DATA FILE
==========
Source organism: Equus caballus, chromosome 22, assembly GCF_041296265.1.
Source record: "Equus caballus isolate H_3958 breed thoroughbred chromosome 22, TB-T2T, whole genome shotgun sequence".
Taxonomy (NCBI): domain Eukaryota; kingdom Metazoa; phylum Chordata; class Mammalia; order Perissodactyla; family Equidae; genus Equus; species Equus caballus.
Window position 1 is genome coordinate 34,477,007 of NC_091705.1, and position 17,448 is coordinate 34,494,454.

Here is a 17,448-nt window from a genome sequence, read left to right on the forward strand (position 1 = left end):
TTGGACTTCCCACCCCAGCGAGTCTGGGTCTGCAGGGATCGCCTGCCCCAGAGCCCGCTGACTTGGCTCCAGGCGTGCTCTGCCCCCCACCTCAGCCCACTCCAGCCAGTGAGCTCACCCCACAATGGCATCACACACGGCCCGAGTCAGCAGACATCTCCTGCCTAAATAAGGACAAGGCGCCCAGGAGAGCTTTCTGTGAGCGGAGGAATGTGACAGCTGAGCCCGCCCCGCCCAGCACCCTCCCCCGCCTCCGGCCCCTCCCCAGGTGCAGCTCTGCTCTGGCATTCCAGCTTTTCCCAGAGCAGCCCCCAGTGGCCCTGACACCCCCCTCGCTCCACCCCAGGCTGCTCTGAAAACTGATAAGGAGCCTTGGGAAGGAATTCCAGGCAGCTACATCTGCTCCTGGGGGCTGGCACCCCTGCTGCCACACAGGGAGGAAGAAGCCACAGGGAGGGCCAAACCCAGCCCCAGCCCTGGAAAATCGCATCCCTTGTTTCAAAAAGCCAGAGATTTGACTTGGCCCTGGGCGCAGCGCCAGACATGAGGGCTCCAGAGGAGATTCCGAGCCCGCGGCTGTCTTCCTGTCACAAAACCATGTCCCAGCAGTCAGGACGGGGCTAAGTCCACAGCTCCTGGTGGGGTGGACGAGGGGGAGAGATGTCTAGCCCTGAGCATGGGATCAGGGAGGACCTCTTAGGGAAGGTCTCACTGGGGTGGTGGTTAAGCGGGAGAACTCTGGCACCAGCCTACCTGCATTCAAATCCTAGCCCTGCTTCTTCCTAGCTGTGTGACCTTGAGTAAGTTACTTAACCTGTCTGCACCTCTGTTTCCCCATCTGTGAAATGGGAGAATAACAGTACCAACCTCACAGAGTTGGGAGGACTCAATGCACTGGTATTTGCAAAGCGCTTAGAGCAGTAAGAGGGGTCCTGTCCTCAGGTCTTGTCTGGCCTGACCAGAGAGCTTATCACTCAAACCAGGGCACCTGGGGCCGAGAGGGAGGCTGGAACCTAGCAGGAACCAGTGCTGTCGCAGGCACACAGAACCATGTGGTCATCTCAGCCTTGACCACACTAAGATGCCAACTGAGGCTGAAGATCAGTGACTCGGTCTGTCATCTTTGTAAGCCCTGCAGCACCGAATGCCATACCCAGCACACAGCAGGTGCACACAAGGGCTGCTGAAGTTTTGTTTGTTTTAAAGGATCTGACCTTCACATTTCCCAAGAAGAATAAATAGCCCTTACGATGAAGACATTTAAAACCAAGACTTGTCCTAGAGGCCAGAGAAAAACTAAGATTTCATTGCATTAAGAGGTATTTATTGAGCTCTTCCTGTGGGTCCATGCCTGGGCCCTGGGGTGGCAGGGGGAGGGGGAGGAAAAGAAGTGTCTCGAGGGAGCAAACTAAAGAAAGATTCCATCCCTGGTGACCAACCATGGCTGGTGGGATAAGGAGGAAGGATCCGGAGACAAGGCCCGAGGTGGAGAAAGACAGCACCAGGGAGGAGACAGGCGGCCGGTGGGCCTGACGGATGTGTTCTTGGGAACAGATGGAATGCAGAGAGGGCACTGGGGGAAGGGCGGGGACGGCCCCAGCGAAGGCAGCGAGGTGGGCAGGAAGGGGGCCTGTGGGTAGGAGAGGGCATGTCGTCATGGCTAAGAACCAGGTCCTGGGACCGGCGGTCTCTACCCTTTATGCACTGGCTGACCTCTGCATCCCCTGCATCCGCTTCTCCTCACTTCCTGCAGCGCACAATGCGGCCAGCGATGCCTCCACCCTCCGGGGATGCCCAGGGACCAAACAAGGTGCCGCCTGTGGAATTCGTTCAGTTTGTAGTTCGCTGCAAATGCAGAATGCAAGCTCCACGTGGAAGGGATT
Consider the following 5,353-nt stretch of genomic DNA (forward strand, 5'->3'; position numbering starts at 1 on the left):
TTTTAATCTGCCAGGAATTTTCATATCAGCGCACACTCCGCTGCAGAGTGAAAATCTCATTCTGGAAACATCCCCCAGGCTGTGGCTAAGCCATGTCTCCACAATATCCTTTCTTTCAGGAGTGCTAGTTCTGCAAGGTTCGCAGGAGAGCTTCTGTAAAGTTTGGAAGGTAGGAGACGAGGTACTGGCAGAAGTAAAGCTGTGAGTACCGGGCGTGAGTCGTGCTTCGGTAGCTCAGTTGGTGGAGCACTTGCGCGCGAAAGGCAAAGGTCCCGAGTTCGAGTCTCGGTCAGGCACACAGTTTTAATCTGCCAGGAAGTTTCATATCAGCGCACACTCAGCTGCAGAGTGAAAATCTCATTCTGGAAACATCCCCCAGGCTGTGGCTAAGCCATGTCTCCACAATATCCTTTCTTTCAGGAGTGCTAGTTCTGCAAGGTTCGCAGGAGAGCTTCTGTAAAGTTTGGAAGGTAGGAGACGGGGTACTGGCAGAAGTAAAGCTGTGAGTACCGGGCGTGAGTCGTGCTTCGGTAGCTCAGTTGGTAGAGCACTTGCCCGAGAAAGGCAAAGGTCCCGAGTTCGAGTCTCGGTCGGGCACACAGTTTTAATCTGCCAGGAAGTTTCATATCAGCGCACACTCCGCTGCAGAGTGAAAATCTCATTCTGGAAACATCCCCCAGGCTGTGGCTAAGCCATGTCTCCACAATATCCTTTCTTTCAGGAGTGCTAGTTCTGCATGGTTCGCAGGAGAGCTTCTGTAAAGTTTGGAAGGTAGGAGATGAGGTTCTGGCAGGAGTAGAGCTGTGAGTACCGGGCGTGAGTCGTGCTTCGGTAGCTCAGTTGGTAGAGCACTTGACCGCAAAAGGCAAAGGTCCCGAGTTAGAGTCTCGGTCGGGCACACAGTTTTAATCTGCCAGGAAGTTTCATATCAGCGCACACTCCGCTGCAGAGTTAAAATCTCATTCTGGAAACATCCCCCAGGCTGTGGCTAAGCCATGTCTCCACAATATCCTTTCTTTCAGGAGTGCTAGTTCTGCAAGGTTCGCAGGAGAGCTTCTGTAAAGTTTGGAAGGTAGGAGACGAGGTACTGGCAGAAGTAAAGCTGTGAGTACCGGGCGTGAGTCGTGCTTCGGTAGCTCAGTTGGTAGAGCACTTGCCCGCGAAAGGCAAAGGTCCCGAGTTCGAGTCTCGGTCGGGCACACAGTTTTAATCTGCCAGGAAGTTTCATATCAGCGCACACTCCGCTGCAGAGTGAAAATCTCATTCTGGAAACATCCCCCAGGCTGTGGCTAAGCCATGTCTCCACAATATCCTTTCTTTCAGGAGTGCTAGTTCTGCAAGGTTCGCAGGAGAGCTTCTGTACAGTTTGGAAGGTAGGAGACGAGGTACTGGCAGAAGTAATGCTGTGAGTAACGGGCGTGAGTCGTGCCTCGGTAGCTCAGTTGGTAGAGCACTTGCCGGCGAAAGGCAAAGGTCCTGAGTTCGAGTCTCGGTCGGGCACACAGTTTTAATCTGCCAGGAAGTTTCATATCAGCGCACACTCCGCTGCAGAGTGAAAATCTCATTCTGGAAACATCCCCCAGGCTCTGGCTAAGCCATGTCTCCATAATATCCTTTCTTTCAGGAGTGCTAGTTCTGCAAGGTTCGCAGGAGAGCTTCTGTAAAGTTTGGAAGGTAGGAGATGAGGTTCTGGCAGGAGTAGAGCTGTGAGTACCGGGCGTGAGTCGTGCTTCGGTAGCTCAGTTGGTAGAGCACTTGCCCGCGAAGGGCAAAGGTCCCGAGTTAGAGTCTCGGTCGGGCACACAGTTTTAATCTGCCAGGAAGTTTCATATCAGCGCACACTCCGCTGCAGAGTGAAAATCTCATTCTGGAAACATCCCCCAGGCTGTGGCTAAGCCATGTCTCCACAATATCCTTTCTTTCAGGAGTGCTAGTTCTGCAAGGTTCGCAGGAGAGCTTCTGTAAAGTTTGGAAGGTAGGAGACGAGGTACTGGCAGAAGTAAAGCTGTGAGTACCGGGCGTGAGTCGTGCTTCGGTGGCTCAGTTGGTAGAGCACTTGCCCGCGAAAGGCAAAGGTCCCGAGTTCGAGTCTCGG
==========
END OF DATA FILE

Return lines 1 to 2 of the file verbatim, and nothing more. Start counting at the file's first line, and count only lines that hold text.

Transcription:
Source organism: Equus caballus, chromosome 22, assembly GCF_041296265.1.
Source record: "Equus caballus isolate H_3958 breed thoroughbred chromosome 22, TB-T2T, whole genome shotgun sequence".